Don’t expect an all-new platform from BMW. Instead, expect it to spread the inline four Shiftcam engine and the F850 parallel twin to new models. We’re expecting a new S1000 XR and S1000 R this year, both featuring modified versions of last year’s S1000 RR engine.
As well, we’ve seen alleged patent drawings of a new F850 R naked bike, and BMW has been teasing its 9CENTO concept bike for months now, sort of a combination of the F800 GT concept with the S1000 XR. It’d be surprising if we didn’t see the 9cento in the next few weeks, powered by the F850 engine.
Finally, the R18 retro-cruiser is almost certainly going to make its debut next month (BMW’s French arm is already taking deposits on the machine).
Triumph has already shown off its new Street Triple RS and a couple of TFC factory customs, and Costa will be riding the new Rocket III next month. Whatever else could it be planning?
The T120 models haven’t been updated for a couple of years, so it might be time to expect them to see revisions. The Tiger adventure bikes were last updated in 2017, and Triumph usually revises them every two years, so they might be upgraded for 2020 as well.
Given the popularity of Guzzi’s V85 TT adventure bike, we’d be shocked if there weren’t new V85 models this year, likely a retro standard, but possibly a cruiser or tourer. Hipster bikes are what’s selling, though, so that’s what’s most likely.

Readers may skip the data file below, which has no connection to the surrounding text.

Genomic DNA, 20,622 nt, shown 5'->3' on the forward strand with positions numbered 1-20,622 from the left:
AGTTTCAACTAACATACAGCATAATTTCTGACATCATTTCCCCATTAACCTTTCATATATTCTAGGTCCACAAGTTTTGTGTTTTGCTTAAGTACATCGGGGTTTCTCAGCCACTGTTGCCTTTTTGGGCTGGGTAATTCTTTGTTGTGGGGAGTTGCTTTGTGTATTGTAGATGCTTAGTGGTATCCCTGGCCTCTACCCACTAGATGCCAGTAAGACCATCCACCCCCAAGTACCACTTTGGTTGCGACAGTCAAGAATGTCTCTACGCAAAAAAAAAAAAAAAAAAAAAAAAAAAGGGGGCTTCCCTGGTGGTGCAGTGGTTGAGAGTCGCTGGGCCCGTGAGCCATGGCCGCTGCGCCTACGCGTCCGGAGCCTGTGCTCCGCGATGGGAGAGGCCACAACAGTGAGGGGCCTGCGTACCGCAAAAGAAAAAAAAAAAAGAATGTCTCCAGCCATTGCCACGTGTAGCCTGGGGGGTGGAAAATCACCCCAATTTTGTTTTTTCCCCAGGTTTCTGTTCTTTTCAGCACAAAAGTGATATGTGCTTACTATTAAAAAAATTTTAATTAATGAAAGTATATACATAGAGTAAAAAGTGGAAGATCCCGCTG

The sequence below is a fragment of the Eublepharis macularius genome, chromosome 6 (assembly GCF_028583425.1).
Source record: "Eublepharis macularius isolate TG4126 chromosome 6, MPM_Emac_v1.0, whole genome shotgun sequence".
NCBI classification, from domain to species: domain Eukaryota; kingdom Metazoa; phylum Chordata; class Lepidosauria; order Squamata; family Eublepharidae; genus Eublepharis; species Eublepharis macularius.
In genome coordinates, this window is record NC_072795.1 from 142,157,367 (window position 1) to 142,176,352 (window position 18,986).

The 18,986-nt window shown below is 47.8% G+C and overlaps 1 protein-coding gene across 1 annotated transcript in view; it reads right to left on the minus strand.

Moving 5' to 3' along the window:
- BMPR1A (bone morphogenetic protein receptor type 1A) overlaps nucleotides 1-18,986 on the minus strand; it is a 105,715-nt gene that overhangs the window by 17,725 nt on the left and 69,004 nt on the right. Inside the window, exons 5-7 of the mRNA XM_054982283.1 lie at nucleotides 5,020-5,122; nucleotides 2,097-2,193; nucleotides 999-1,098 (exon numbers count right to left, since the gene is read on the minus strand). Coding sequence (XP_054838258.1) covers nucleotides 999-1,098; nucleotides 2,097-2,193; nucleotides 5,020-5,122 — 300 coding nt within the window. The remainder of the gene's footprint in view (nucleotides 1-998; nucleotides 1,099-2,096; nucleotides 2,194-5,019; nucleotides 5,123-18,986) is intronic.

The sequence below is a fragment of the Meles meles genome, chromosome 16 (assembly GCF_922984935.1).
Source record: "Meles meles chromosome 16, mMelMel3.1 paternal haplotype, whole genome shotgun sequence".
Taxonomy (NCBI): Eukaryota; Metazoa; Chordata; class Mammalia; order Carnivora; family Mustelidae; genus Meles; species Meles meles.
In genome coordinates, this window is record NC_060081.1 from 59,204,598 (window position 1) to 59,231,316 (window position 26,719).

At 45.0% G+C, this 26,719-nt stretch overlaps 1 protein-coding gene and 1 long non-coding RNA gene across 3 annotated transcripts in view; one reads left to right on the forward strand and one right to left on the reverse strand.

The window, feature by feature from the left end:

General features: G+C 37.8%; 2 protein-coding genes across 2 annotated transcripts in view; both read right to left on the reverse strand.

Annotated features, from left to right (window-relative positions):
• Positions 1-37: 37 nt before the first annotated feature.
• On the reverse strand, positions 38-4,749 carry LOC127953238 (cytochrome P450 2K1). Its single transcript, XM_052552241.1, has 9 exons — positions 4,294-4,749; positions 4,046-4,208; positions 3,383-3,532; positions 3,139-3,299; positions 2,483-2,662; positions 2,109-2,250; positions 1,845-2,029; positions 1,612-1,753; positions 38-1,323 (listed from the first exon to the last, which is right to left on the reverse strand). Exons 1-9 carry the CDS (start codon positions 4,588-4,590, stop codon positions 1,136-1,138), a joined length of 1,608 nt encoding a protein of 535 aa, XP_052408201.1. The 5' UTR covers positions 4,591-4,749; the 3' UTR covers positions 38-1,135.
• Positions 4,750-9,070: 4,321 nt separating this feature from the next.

When the RS660 active-aero concept started making the rounds last year, the rumour was it was supposed to debut this fall. We’ll see! Aprilia almost always releases some super-duper “factory” superbike or naked bike, with the latest electronics package and highly tuned engine.
Hard to say what Husqvarna might be plotting, as the 701 and 401 platforms are already getting played out. Maybe Husky will get the 890 platform, not KTM? It would actually make sense, sort of.
Polaris tends to use the show circuit to promote its products more heavily than Harley-Davidson. The Challenger touring bike may appear at EICMA, although Indian may want to wait until Daytona to unwrap its latest machine. Other than that, we wouldn’t expect much — maybe a prototype streetfighter or EV, but nothing production-ready.
Normally, Harley-Davidson doesn’t do much during the fall show circuit. But normally, Harley-Davidson isn’t in the middle of drastically revising its lineup to include naked bikes and adventure bikes, and 100 new models within 10 years. Given that overseas sales growth is a huge part of the MoCo’s future hopes, Harley-Davidson will likely be pushing its new Streetfighter and Pan America models at EICMA, as well as its smaller e-bikes.